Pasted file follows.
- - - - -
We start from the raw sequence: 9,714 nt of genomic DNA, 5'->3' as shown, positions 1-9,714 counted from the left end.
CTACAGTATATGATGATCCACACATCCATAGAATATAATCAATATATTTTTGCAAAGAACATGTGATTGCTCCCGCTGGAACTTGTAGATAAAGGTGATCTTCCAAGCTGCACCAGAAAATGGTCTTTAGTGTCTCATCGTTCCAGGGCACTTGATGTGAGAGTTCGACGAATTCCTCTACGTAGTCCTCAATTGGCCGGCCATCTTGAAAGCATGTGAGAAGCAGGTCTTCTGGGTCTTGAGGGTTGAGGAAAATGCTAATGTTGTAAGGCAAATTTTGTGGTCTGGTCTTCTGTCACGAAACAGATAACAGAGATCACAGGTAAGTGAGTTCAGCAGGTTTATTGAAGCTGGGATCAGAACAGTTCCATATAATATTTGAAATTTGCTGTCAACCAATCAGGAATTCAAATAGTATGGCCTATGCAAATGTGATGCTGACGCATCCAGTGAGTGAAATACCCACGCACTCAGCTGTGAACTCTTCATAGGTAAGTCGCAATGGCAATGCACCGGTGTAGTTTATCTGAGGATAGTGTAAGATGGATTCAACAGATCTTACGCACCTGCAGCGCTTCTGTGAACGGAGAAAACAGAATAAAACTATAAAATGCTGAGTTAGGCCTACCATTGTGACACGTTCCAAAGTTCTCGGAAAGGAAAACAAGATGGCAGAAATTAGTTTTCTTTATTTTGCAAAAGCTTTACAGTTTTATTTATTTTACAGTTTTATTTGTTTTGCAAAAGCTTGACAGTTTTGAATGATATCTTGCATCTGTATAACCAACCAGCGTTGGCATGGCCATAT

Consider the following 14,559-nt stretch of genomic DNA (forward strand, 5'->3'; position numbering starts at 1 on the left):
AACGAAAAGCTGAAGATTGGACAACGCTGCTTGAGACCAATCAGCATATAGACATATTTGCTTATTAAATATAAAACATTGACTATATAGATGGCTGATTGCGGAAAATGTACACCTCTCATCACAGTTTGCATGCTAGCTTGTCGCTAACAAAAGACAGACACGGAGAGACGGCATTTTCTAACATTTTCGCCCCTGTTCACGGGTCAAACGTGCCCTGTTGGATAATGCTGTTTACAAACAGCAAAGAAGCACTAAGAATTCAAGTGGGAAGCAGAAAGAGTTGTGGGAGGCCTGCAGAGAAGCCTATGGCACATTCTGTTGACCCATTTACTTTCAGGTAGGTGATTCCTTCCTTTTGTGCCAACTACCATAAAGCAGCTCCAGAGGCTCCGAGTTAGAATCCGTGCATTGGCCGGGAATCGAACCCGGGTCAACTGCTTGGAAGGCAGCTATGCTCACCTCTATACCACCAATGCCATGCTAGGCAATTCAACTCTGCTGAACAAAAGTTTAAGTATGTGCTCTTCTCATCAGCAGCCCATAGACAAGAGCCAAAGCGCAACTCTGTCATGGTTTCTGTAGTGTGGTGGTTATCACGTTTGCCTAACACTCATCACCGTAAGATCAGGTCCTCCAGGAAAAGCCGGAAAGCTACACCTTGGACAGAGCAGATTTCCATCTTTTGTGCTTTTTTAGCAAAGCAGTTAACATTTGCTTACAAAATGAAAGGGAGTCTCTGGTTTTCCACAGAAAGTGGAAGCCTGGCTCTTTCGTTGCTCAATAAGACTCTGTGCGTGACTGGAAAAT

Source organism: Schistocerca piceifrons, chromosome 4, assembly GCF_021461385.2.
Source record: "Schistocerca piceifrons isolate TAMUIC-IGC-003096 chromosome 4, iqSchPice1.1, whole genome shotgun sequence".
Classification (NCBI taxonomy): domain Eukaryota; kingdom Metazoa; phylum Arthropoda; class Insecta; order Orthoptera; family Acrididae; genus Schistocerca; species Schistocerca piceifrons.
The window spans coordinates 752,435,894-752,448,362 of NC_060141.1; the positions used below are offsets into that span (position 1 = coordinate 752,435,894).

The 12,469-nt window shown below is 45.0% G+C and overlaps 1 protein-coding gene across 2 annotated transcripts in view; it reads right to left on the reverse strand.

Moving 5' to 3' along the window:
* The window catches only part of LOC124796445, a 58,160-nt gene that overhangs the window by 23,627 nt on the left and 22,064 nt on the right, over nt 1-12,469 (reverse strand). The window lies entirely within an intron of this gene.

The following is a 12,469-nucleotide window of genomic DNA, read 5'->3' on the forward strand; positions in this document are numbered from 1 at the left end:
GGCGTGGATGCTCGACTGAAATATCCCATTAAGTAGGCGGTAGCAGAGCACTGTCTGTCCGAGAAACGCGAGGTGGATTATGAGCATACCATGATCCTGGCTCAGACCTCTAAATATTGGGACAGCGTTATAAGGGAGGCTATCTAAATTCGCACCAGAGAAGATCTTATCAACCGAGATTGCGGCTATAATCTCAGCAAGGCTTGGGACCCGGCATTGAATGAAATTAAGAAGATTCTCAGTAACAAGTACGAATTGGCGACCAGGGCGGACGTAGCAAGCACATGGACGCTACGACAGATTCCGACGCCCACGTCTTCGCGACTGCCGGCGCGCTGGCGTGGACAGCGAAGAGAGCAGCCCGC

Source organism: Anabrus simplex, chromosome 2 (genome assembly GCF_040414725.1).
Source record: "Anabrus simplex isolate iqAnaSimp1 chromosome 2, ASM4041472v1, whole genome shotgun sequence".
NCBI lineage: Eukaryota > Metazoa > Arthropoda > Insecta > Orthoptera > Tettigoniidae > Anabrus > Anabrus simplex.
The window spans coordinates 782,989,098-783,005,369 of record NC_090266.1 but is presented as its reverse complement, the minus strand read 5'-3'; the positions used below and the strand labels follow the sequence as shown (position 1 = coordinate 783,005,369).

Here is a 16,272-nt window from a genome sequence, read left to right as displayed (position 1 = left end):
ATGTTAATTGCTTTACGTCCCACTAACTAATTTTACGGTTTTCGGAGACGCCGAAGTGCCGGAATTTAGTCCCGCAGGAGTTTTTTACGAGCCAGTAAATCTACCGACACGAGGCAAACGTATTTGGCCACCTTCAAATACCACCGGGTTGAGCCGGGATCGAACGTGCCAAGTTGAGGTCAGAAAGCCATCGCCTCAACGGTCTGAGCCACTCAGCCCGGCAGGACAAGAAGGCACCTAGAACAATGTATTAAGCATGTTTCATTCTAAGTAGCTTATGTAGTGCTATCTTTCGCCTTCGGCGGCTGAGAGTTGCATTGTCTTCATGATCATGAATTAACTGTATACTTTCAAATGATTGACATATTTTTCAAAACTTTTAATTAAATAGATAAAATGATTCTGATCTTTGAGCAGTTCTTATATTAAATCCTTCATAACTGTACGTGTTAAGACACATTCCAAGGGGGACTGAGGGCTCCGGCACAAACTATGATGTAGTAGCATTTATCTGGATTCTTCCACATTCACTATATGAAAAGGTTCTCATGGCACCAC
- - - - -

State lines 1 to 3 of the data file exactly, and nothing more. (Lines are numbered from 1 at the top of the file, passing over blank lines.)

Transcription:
We start from the raw sequence: 9,714 nt of genomic DNA, 5'->3' as shown, positions 1-9,714 counted from the left end.
CTACAGTATATGATGATCCACACATCCATAGAATATAATCAATATATTTTTGCAAAGAACATGTGATTGCTCCCGCTGGAACTTGTAGATAAAGGTGATCTTCCAAGCTGCACCAGAAAATGGTCTTTAGTGTCTCATCGTTCCAGGGCACTTGATGTGAGAGTTCGACGAATTCCTCTACGTAGTCCTCAATTGGCCGGCCATCTTGAAAGCATGTGAGAAGCAGGTCTTCTGGGTCTTGAGGGTTGAGGAAAATGCTAATGTTGTAAGGCAAATTTTGTGGTCTGGTCTTCTGTCACGAAACAGATAACAGAGATCACAGGTAAGTGAGTTCAGCAGGTTTATTGAAGCTGGGATCAGAACAGTTCCATATAATATTTGAAATTTGCTGTCAACCAATCAGGAATTCAAATAGTATGGCCTATGCAAATGTGATGCTGACGCATCCAGTGAGTGAAATACCCACGCACTCAGCTGTGAACTCTTCATAGGTAAGTCGCAATGGCAATGCACCGGTGTAGTTTATCTGAGGATAGTGTAAGATGGATTCAACAGATCTTACGCACCTGCAGCGCTTCTGTGAACGGAGAAAACAGAATAAAACTATAAAATGCTGAGTTAGGCCTACCATTGTGACACGTTCCAAAGTTCTCGGAAAGGAAAACAAGATGGCAGAAATTAGTTTTCTTTATTTTGCAAAAGCTTTACAGTTTTATTTATTTTACAGTTTTATTTGTTTTGCAAAAGCTTGACAGTTTTGAATGATATCTTGCATCTGTATAACCAACCAGCGTTGGCATGGCCATAT

Consider the following 14,559-nt stretch of genomic DNA (forward strand, 5'->3'; position numbering starts at 1 on the left):